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Wednesday, April 23, 2014         

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Radiation from Japan yet to be detected in Hawaii

The winds on which the fallout is being carried have not dipped low enough

By William Cole

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Radiation from Japan's worsening nuclear crisis wasn't detected in Hawaii yesterday, with the U.S. Environmental Protection Agency saying monitors here showed only normal background levels "thousands of times below any conservative level of concern."

The measurement came as radioactive fallout from Japan's stricken reactors hit the West Coast as it was carried east on the high-altitude jet stream, and Hawaii residents watched closely for indications of radiation here.

The EPA said it has its "RadNet" network of radiation monitors deployed. The U.S. Department of Energy also has been monitoring. Neither system detected "any radiation levels of concern."

A monitoring station in Sacramento, Calif., did detect "miniscule quantities" of the radioactive isotope xenon-133, and the origin was determined to be consistent with a release from the Fuku­shima reactors in northern Japan, the two agencies said in a joint release.

The levels were approximately one-millionth of the dose rate that a person normally receives from rocks, bricks, the sun and other radiation background sources, the agencies said.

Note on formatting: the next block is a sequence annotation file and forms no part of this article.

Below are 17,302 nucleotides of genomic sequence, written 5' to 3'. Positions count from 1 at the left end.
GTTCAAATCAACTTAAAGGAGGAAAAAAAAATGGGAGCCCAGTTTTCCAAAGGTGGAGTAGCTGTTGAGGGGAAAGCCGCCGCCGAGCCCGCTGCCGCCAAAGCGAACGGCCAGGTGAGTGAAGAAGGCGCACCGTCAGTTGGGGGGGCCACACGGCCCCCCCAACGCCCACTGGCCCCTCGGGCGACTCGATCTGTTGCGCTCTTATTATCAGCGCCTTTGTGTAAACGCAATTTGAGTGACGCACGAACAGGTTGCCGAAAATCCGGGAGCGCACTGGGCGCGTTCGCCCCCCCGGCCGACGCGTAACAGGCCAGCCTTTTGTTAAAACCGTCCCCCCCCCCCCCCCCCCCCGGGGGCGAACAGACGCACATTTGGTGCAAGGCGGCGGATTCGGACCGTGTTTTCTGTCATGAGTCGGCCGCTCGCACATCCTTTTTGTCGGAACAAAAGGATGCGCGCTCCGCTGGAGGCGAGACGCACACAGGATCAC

"These types of readings remain consistent with our expectations since the onset of this tragedy, and are to be expected in coming days," the statement said.

U.S. Energy Secretary Steven Chu said Wednesday that a partial nuclear meltdown had occurred at Fuku­shima. The severity of the damage and radiation release was upped by Japan to a 5 on a 1-to-7 international scale yesterday, putting it on par with the Three Mile Island accident in 1979. Cher­no­byl ranks as a 7.

The National Weather Service in Hono­lulu said yesterday that the core of the jet stream — high-speed winds that circle the globe from west to east, and generally north of Hawaii — didn't dip down to Hawaii for the past several days and are not expected to do so in the next several days.

The winds travel at 18,000 to 35,000 feet in altitude and at speeds of more than 200 mph, the weather serv­ice said. The jet stream periodically extends south to Hawaii in the winter, forecaster Derek Wroe said.

"It would be very rare for the typical jet stream that we talk about to dip down this far south as you get out of the wintertime," Wroe said.

The EPA operates RadNet detectors on Oahu and the Big Island. Its readings are accessible at www.epa. gov/cdx.<B>

Two additional RadNet detectors are expected to be in place on the North Shore and on Kauai this weekend.

The average person is exposed to about 620 millirems of radiation a year. People who work around radioactive material are limited at 5,000 millirems per year, the American Nuclear Society said.

According to the organization, a chest X-ray is 10 millirems, flying in a jetliner exposes a person to 0.5 millirems per hour and radon in the air can reach 228 millirems a year.

A television and computer screen can mean exposure to 1 millirem, and food and water contribute 40 millirems per year.

Donald Olander, professor emeritus of nuclear engineering at the University of California at Berkeley, downplayed the potential radiation risk to Hawaii from the overheating Japa­nese reactors.

"Even if there's a really severe meltdown of the Cher­no­byl type — which I really don't think is going to happen — the level of drift you get over there will just be barely readable," Olan­der said.






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